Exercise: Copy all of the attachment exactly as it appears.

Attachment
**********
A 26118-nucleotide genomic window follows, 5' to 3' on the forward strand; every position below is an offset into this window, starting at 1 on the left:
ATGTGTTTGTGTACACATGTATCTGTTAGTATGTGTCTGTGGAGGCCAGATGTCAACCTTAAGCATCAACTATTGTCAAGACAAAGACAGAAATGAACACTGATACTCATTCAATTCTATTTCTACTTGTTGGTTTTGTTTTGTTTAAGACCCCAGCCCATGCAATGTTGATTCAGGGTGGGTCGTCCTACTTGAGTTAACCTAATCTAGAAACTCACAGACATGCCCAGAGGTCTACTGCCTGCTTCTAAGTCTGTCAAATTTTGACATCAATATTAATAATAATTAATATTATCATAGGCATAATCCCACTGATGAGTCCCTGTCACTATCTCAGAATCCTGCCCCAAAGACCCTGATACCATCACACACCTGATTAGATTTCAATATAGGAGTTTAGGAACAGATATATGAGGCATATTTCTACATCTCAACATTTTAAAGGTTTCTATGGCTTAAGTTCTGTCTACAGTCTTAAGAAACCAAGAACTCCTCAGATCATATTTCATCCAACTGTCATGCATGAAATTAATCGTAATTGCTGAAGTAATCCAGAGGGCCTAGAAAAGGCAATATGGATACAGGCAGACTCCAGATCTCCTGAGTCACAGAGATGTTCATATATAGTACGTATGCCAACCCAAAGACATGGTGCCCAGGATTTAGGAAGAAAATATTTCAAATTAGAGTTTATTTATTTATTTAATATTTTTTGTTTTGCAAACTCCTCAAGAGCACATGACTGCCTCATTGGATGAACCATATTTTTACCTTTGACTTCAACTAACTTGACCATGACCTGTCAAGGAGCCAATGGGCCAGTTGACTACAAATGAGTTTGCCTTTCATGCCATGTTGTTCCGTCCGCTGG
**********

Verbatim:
A 26118-nucleotide genomic window follows, 5' to 3' on the forward strand; every position below is an offset into this window, starting at 1 on the left:
ATGTGTTTGTGTACACATGTATCTGTTAGTATGTGTCTGTGGAGGCCAGATGTCAACCTTAAGCATCAACTATTGTCAAGACAAAGACAGAAATGAACACTGATACTCATTCAATTCTATTTCTACTTGTTGGTTTTGTTTTGTTTAAGACCCCAGCCCATGCAATGTTGATTCAGGGTGGGTCGTCCTACTTGAGTTAACCTAATCTAGAAACTCACAGACATGCCCAGAGGTCTACTGCCTGCTTCTAAGTCTGTCAAATTTTGACATCAATATTAATAATAATTAATATTATCATAGGCATAATCCCACTGATGAGTCCCTGTCACTATCTCAGAATCCTGCCCCAAAGACCCTGATACCATCACACACCTGATTAGATTTCAATATAGGAGTTTAGGAACAGATATATGAGGCATATTTCTACATCTCAACATTTTAAAGGTTTCTATGGCTTAAGTTCTGTCTACAGTCTTAAGAAACCAAGAACTCCTCAGATCATATTTCATCCAACTGTCATGCATGAAATTAATCGTAATTGCTGAAGTAATCCAGAGGGCCTAGAAAAGGCAATATGGATACAGGCAGACTCCAGATCTCCTGAGTCACAGAGATGTTCATATATAGTACGTATGCCAACCCAAAGACATGGTGCCCAGGATTTAGGAAGAAAATATTTCAAATTAGAGTTTATTTATTTATTTAATATTTTTTGTTTTGCAAACTCCTCAAGAGCACATGACTGCCTCATTGGATGAACCATATTTTTACCTTTGACTTCAACTAACTTGACCATGACCTGTCAAGGAGCCAATGGGCCAGTTGACTACAAATGAGTTTGCCTTTCATGCCATGTTGTTCCGTCCGCTGG